Laws and regulations governing gender-based pay equality have been on the books for decades. But equal pay for men and women has become a hot button in the business world, thanks to the #MeToo movement and some recent surveys documenting widespread pay disparity.
Recent Equal Employment Opportunity Commission (EEOC) gender-based discrimination allegations suggest that many employers are unclear about what constitutes pay discrimination in the eyes of courts and regulators. While it can be a gray area, it's important to know the basics to help you assess your risk of an EEOC equal pay claim — and take preventive measures to protect your company and its employees.
Which Laws Apply?
The principal laws governing pay discrimination are:
The Equal Pay Act of 1963 (EPA), and
The Civil Rights Act of 1964.
The Age Discrimination in Employment Act of 1967 (ADEA) and the Americans with Disabilities Act (ADA) also can come into play in indirect pay discrimination cases with a gender element.
For example, an employer might set compensation for jobs predominantly held by women (or other "protected class" employees under the Civil Rights Act of 1964) below that suggested in an industry job evaluation study. Or an employer might maintain a neutral compensation policy that has an adverse impact on women that "cannot be justified as job-related and consistent with business necessity."
What Types of Pay Are Covered?
Under the EPA, "pay" refers to all forms of compensation, not just wages or salaries. Other categories can include:
Vacation and paid holiday allowances, and
Reimbursement rates for work-related travel.
Pay practices are examined for potential discrimination on a location-by-location basis. That means that, if you have an office in California and another in Kansas, you wouldn't be expected to maintain the same compensation scales for both. The issue is relative pay by location. However, workers at different sites "sometimes may be compared if the same managers oversee the operations of both locations and workers frequently transfer between the two locations," according to the EEOC.
What Qualifies as "Substantially" Equal?
The basic equal pay for equal work standard doesn't define "equal work" as a man and a woman doing precisely the same job or having the same title. Rather, their jobs must be "substantially" equal.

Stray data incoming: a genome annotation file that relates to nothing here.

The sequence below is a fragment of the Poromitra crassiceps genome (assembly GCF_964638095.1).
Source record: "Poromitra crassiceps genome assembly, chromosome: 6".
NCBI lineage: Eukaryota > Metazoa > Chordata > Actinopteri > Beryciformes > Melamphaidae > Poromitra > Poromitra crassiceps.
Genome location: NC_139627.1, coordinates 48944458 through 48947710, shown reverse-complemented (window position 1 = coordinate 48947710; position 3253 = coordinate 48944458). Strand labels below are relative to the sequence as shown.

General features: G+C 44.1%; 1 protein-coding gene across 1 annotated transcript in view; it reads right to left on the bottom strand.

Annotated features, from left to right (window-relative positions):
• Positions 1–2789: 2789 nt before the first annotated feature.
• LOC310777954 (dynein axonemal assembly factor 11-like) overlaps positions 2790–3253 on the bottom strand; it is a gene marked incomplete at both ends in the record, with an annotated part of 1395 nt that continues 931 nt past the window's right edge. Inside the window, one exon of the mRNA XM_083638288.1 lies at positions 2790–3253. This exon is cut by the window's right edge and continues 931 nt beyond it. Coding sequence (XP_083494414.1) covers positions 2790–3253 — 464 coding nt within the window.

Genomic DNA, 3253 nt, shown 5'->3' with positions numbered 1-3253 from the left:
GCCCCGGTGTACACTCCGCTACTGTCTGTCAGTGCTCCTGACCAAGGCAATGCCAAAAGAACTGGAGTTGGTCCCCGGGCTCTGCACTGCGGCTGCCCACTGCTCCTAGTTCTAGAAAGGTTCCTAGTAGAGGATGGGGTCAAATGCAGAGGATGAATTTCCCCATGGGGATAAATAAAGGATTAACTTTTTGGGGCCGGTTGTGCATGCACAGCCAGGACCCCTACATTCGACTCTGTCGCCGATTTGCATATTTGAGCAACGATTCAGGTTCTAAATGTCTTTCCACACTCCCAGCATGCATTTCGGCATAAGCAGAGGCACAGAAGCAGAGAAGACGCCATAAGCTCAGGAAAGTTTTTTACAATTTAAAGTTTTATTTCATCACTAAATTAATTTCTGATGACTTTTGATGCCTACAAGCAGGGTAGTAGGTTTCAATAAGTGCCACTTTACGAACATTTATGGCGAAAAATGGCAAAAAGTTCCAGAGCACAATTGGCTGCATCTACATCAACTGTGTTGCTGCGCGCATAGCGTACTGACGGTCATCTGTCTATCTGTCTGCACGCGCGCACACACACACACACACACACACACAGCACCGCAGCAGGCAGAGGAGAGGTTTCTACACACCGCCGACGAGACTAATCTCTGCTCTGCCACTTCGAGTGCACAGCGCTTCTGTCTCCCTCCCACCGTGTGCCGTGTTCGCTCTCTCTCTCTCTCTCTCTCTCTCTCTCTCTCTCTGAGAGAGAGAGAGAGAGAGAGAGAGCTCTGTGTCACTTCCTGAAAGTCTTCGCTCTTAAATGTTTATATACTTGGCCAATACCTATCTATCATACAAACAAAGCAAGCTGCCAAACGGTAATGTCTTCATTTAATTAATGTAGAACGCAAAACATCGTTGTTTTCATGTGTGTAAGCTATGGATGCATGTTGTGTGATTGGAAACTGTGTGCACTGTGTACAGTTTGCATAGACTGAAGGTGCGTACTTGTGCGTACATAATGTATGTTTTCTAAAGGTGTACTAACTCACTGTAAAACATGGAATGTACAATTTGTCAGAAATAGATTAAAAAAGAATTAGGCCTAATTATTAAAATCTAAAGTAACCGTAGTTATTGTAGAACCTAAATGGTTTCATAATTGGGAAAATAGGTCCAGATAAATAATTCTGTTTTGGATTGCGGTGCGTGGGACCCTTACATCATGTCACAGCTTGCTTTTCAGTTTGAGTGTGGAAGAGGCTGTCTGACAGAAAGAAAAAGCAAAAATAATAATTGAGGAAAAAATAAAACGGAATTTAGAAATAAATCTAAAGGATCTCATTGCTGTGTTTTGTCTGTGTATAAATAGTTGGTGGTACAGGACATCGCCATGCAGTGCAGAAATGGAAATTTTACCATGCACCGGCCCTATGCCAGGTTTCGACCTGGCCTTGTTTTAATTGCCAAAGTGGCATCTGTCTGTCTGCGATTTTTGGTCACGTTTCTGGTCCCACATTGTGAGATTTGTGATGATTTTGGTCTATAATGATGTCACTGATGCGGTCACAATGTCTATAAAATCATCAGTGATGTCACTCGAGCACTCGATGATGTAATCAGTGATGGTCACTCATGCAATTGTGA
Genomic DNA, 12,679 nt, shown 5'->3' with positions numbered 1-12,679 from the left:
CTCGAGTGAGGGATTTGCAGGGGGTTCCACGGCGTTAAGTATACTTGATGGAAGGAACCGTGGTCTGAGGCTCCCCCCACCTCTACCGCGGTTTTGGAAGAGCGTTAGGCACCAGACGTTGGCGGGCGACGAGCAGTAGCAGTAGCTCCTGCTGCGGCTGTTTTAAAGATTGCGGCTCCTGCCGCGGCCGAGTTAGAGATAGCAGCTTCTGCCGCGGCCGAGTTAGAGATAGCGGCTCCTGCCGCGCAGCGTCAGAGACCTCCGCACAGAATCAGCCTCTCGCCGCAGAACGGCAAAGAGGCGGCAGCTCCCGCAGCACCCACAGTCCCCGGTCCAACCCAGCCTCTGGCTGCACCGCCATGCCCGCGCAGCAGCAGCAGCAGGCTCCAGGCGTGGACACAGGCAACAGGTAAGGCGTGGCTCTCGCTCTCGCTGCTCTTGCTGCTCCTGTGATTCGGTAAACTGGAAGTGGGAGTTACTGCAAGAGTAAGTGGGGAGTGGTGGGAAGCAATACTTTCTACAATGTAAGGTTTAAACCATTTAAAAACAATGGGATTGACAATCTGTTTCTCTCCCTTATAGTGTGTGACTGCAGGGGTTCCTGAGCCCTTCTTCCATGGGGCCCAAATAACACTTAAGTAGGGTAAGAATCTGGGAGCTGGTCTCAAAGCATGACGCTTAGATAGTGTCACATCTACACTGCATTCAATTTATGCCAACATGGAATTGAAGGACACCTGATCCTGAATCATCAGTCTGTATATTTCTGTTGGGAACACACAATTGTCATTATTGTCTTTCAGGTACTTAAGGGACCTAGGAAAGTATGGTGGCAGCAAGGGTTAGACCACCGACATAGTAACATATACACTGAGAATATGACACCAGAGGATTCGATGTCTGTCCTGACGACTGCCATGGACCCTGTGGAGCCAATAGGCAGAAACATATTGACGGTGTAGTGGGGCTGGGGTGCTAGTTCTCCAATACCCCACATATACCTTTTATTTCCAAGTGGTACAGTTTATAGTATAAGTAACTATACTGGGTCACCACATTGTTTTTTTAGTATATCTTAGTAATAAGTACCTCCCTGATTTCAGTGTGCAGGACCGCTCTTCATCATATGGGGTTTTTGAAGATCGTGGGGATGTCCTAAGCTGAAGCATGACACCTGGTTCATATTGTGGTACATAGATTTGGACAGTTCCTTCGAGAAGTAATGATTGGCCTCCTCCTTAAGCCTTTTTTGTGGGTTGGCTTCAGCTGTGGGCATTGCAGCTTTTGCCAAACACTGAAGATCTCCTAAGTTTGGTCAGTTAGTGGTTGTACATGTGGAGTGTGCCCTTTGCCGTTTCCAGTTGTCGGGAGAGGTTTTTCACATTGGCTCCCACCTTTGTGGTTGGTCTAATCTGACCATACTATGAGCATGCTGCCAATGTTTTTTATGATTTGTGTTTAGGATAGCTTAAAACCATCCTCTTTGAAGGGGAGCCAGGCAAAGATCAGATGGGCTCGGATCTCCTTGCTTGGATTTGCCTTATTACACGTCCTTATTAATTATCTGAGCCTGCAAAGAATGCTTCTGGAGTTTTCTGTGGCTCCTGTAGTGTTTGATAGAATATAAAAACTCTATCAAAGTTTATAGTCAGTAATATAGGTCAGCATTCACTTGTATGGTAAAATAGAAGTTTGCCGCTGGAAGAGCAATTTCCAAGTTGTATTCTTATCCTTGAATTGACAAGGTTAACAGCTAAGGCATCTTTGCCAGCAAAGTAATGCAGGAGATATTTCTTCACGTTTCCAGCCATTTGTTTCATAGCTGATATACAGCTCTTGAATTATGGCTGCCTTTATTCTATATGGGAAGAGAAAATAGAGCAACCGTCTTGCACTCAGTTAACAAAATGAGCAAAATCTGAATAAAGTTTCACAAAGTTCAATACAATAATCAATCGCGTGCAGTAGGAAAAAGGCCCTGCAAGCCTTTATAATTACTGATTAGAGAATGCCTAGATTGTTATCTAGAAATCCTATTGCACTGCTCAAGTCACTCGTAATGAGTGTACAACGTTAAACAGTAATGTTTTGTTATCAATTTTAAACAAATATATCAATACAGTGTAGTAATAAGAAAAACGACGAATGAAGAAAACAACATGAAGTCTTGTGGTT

In addition to being at the same location or establishment, the following four criteria are taken into consideration.
1. Skill. This is assessed by factors including experience, education and training required for the job. It doesn't necessarily cover all the individual's skills. For example, let's say there is a basic accounting position at your company. It might be discriminatory to pay a man with a Ph.D. in economics more than a woman with an undergraduate degree in accounting. Why? The man's higher level of education isn't required to perform the responsibilities of a basic accounting position.
2. Effort. This criterion applies to both mental and physical exertion. An illustration offered by the EEOC contrasts two workers on an assembly line. Worker A simply attaches one part of a product to another. Worker B attaches the parts, but also lifts the heavy finished product and places it somewhere else. The additional physical exertion could justify paying B more than A.
3. Working conditions. Two factors are at play here. The first is physical conditions, such as temperature, fumes and ventilation. The second is the degree of hazard. Presumably this criterion would justify paying a man who works in a hot, smelly and dangerous environment more than a woman in a "substantially similar" job in a safe, clean environment. However, it's hard to imagine how similar jobs could exist with such divergent working conditions.
4. Responsibility. Higher base pay could be more justified for, say, a sales rep with authority to negotiate deals and payment terms than for another rep who must operate with fixed constraints. Minor differences in responsibility — such as being in charge of turning off the office lights at the end of the day — wouldn't be a factor in this job analysis, according to the EEOC.
What Constitutes Retaliation?
A final way that an employer can get into hot water is by taking any action that might be viewed as retaliatory against an employee making a discrimination allegation.
For example, earlier this year, a janitorial services company settled a suit brought by the EEOC for $36,000. After a female employee complained about being paid less than a male counterpart for similar work and asked for a raise, she was assigned more work. She was also verbally harassed and eventually terminated. It's possible that the original discrimination charge might have been dismissed, if not for the retaliatory treatment she received after she alleged pay discrimination.
Some employers recognize pay disparities along gender lines. But then they fail to take remedial action. That was a point that the EEOC's acting chair stressed in a recent case involving a major university.
Female professors at the university's law school were paid, on average, nearly $20,000 less than male professors performing "substantially equal work under similar working conditions," according to the EEOC.
"Despite recognizing the significant pay disparity … the university failed to take corrective action by adjusting salaries of female professors," the EEOC stated in a summary of the case. "I hope cases like these get the attention of all employers and lead them to not only review their pay practices, but take action to address discrimination when they find it," said Acting Chair Victoria Lipnic.
For More Information
When it comes to gender pay discrimination, an ounce of prevention is worth a pound of cure. If you have doubts about whether your pay practices are up to snuff, consult with a qualified attorney or HR advisor.
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